Filmmaker Walt Disney was known for chopping anything from his movies that got in the way of the story’s progress and pace. Ward Kimball can attest to that fact! Ward Kimball, one of the animators for Snow White, recalls working 240 days on a 4-1/2 minute sequence in which the dwarfs made soup for Snow White, and almost destroyed the kitchen in the process. Walt Disney thought it funny, but he also thought it disrupted the flow of the film, and so he cut it from the picture. In the editing room of Disney Studios, the question was never is it good, but is it best. Snow White was not a good movie, it was a great movie, because Walt Disney set priorities, and kept to them.
In the light of this story, we would want life to imitate art. In life, we must make it our mission to stay on mission, which means setting priorities. It is easy to get drawn away from those things that should command our greatest attention and affection. An example of what we are talking about is to be found in Luke’s Gospel, where we read of Jesus’ visit to the home of Mary and Martha (Luke 10:38-42). Upon welcoming Jesus into her home, Martha immediately sets about fixing the Lord Jesus something to eat, and becomes “distracted with much serving” (Luke 10:40). Her sister Mary makes a different choice; she sits at Jesus feet and hears His word (Luke 10:39). She seeks fellowship with the Bread of Life Himself (John 6:35). Mary’s unwillingness to help in the kitchen bothers Martha, and so she makes a stink about it (Luke 10:40). Martha doesn’t like Mary’s choice. Interestingly, Jesus tells Martha that he liked Mary’s choice. Mary had understood that “man shall not live by bread alone, but by every word that proceeds from the mouth of God” (Matt. 4:4). According to Jesus, Mary had given herself to that which was most needful, that which was best, and that which would have a lasting impact on her life (Luke 10:42). She did not allow the pressing to crowd out the needful, the good to crowd out the best, and the temporal to crowd out the eternal. She made a choice based on what was needful, best, and lasting.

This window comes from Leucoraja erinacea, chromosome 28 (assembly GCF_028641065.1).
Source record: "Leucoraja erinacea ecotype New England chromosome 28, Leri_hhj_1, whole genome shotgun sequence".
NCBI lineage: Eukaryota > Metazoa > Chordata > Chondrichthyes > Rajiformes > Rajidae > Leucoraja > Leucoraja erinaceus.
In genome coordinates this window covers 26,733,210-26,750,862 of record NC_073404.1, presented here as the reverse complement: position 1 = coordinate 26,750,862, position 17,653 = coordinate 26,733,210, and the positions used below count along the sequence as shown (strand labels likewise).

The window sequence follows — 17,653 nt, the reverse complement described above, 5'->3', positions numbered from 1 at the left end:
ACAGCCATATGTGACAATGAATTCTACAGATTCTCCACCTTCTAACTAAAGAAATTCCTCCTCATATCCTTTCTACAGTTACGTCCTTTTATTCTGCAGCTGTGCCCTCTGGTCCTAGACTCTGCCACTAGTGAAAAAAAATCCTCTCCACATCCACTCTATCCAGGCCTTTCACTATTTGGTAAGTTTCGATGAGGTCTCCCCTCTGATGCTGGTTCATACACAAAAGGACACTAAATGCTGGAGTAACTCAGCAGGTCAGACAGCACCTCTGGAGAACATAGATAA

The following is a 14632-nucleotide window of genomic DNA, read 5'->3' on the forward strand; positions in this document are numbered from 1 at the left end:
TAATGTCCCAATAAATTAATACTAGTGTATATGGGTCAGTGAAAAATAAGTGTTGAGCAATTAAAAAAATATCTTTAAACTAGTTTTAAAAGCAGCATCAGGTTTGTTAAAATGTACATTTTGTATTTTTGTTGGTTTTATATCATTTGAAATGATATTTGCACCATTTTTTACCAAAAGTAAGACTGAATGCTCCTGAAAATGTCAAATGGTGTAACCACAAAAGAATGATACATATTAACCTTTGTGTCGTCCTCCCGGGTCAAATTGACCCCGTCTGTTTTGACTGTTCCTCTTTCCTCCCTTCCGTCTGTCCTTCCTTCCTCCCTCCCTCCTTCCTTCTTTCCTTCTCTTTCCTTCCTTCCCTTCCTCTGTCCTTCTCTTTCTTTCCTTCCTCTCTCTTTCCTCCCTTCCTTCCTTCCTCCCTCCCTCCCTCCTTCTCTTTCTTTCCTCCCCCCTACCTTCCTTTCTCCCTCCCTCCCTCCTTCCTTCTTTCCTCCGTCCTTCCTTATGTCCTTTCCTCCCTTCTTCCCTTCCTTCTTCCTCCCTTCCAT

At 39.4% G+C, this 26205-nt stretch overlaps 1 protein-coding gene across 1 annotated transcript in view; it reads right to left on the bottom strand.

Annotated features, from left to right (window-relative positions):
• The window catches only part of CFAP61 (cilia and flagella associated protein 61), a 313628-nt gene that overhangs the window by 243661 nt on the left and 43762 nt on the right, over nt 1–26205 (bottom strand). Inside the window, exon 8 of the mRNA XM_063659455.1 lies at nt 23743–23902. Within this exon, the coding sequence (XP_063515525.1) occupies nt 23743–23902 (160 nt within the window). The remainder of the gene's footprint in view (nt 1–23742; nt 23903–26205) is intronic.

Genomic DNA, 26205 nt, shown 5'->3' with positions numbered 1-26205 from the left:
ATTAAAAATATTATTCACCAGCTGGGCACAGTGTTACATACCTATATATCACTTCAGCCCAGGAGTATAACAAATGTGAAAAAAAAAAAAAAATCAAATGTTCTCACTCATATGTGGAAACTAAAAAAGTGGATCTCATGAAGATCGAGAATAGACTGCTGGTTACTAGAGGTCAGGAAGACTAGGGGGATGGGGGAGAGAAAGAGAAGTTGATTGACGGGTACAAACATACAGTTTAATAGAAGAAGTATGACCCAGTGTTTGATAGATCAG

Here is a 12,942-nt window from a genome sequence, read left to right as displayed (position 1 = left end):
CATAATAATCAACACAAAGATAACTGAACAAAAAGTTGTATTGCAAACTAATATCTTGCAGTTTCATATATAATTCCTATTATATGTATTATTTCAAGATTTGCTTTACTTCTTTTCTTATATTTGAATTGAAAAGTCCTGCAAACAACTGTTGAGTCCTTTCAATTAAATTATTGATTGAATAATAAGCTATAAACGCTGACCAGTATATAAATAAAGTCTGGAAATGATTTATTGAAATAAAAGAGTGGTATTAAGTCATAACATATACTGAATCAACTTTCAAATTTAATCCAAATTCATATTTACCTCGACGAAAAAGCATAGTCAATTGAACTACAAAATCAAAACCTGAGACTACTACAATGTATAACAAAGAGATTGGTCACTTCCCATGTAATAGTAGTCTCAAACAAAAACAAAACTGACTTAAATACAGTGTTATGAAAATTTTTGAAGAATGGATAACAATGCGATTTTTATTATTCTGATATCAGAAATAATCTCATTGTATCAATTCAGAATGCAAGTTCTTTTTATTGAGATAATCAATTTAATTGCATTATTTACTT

Question! When the film of our lives is shown before the face of God and the hosts of heaven, will it be as great as it might be? The answer to that question will depend on the editing we do during our days on earth. Some things in life are to be desired, pursued, and valued more than other things (Psa. 27:4; Phil. 3:13; Luke 10:41-42). Will we like Walt Disney ruthlessly cut away anything that disrupts the unfolding of God’s story in us and through us? We must not allow the pressing to crowd out the necessary, the good to crowd out the best, and the temporal to crowd out the eternal! Make it your mission to stay on mission. Learn to distinguish between what really ought to matter, and what is mattering.